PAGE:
To refresh your memory, here are the photos from March’s Bird Quiz. The top photo was taken in Colorado during the month of February. The bottom photo was taken in Florida during the month of January. Don’t read any further if you want one last chance to identify these birds.
I selected two photos this time because I don’t want the beginning birders to get too frustrated, but I want to challenge those with more experience. With that in mind,
1. The top photo is an easy one.
2. The bottom photo is not.
Let’s start at the top. We have a small songbird with triangular beak, striking white wing bar, and a yellow chin. The beak indicates it’s a seed eater, so it’s likely this species comes to feeders.
This is where it pays to have a “real” field guide, with multiple illustrations for each species showing different times of year, both sexes, juveniles, etc. Why? This is a common bird, but remember I took the picture in February. That’s right, it’s in its winter plumage.
Since this is a small songbird, let’s start at the end of the book and work forward. Remember to look at illustrations of winter birds.
We don’t have to get very far. In fact, the new Sibley’s puts this bird at the far back of the book, just before all the escaped imports. Black, white, gray, with yellow under the beak—yes, it’s an American Goldfinch.
Here’s what a male will look like in a few more months (right).
One caveat: the field guide includes a bright white/yellow patch at the top of the wing that is not seen in my photo. If you look at winter goldfinches online, you’ll see that this patch is not always visible. It’s still an American Goldfinch.
Now for the second bird. It’s obviously some sort of shorebird, but which one?
Many waders share the same coloring (those that don’t are easily identified), so we need to look at other characteristics. The most helpful are the size of the bird, the length and color of the legs, and the size and shape of the beak. Once we get those figured out, any remaining questions can be answered with subtle differences in the markings. Location can be helpful, but strays happen.
So, our bird is relatively small (but not a peep), has medium long black legs, and a very thick, straight, black beak that isn’t extra-long. Additionally, it’s at the beach (see the blurry waves and sand in the background), so it’s unlikely to be an upland species. Where does that leave us?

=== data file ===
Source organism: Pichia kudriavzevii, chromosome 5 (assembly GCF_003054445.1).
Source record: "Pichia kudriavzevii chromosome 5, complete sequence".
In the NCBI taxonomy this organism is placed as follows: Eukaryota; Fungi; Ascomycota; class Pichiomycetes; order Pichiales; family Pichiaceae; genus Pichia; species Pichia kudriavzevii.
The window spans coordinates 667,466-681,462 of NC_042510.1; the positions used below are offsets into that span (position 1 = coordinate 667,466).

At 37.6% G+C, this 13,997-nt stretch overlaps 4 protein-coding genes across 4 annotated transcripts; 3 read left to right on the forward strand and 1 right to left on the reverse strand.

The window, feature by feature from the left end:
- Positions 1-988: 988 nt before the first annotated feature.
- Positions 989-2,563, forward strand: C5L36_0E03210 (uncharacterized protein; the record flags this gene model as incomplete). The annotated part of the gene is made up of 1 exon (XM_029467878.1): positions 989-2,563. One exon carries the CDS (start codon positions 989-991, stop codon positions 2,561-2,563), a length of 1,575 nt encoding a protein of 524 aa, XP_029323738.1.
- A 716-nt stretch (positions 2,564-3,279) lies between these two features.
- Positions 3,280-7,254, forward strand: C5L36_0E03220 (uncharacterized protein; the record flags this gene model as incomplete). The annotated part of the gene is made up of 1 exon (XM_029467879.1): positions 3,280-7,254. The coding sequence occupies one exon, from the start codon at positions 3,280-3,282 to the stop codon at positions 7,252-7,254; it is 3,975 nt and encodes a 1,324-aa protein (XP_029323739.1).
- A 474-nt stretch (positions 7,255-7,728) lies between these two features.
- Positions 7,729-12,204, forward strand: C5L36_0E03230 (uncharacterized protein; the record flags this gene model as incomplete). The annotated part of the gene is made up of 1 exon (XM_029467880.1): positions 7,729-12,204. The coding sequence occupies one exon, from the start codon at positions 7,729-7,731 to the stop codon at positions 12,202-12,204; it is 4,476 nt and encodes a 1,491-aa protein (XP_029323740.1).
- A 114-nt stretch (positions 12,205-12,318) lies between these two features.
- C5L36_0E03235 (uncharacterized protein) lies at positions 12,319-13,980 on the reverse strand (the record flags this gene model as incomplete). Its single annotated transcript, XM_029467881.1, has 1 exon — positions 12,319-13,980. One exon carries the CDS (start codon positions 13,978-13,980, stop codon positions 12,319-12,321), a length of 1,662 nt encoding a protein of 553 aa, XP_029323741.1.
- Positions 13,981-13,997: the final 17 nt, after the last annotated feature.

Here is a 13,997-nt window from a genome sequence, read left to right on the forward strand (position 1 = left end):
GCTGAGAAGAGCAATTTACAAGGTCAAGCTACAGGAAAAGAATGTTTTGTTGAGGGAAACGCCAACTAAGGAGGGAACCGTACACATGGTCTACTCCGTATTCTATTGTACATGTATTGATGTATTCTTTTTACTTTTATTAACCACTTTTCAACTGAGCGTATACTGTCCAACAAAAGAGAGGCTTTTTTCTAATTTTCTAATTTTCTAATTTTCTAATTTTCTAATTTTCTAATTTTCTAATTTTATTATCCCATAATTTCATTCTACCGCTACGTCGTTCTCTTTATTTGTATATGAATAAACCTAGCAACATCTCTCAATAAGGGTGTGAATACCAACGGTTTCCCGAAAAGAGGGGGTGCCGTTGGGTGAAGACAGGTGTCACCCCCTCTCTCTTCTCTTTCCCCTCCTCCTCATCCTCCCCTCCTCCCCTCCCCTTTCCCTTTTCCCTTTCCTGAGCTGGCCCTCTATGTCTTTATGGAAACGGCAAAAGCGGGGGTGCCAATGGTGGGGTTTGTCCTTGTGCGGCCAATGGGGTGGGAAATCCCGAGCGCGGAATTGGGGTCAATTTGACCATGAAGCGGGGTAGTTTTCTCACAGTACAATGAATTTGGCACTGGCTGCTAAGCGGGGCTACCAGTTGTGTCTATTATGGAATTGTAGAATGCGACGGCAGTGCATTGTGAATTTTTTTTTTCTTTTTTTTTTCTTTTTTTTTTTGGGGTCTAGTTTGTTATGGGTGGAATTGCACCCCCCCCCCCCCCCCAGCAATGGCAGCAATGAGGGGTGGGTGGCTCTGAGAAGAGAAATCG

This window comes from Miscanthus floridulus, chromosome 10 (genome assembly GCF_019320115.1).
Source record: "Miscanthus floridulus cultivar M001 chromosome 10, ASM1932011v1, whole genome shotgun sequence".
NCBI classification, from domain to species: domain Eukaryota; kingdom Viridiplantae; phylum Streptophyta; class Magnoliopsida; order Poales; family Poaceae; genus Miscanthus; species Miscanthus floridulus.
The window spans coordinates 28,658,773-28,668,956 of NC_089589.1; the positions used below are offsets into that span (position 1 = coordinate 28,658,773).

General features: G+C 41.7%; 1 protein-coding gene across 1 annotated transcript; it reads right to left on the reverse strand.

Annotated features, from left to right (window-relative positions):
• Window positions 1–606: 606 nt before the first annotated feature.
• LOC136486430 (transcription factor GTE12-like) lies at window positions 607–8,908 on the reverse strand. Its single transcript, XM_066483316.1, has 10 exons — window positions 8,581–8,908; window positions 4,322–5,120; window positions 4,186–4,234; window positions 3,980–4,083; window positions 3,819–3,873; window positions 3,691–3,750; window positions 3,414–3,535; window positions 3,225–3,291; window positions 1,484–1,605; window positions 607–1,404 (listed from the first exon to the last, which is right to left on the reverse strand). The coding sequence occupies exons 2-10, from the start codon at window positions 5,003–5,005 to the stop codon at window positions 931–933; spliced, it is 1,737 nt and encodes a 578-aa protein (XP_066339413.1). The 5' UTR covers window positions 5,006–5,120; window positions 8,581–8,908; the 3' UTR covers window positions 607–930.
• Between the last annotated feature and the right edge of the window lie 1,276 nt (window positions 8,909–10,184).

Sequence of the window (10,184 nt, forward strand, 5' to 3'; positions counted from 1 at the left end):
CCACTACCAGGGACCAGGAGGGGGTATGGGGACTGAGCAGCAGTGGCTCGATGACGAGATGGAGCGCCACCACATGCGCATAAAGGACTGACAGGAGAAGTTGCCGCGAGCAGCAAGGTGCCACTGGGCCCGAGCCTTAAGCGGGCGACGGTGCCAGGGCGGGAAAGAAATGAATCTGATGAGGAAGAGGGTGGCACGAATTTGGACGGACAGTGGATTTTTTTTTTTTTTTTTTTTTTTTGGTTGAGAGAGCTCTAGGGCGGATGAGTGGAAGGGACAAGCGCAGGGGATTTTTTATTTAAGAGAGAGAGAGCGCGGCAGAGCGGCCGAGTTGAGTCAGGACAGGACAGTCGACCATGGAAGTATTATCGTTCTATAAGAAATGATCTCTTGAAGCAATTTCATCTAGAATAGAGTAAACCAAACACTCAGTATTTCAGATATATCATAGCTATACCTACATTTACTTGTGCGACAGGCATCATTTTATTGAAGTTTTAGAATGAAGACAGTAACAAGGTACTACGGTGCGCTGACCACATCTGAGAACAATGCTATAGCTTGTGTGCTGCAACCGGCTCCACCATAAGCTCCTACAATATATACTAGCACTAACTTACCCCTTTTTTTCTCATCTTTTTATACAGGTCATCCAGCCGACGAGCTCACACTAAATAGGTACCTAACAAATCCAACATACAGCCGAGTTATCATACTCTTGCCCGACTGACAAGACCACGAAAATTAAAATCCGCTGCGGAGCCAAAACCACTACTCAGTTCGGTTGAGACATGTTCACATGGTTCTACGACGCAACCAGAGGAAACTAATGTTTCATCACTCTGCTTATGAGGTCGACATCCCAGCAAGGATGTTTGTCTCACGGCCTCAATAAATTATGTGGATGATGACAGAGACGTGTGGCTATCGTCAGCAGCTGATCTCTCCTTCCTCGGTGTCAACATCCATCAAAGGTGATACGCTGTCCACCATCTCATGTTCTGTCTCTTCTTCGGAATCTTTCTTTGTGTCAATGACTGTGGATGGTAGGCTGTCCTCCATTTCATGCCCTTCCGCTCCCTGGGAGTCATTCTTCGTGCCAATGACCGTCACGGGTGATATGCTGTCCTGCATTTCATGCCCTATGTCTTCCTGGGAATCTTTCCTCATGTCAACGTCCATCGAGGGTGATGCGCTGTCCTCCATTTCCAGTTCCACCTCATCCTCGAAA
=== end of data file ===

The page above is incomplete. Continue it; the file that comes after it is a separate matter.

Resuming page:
This is yet another reason I appreciate the Sibley guides. Each section has a summary spread at the beginning that shows every species in that category. It’s easy to skim through and compare options. Looking at the shorebirds, we can eliminate godwits, phalaropes, dowitchers, stilts, avocets, curlews, yellowlegs, snipes and American Woodcock. That helps tremendously, but we still have to sift through plovers (two genera) and sandpipers of the genus Calidris.
How do you tell a plover from a sandpiper? While you can look at each individual field mark, I find it easier to get a general sense of the bird. Plovers tend to be wide and flattened, with short, thick bills. Some of the smaller ones remind me of beach cobbles with short skinny legs. Sandpipers are usually rounder, and their bills tend to be longer and thinner. Which do we have here? To me, it “feels” like a plover, so I’ll start looking there.
This bird is taller than my “cobblestone” plovers, and it doesn’t have any distinctive markings. Additionally, the beak is very sturdy. As in the first picture, above, the bird was photographed in winter, January in this case. It’s not breeding (breeding birds are much easier to ID). It’s not migrating.
There are a few species that look possible, but closer scrutiny eliminates them. Either our bird’s bill is too short, or it’s too thick, or the legs are the wrong color, or the bird isn’t found in Florida in January. Really, the only bird that fits the all the characteristics is the Black-bellied Plover. And so it is.
To confirm this ID, note the black wingtip peeking out? That’s characteristic of Black-bellied Plovers. Sibley doesn’t show it in his illustrations, but you can easily see it in the National Geographic field guide.
As a parting shot, here’s another bird (this one in California, in March) that is molting into its breeding plumage. It’s much easier to recognize!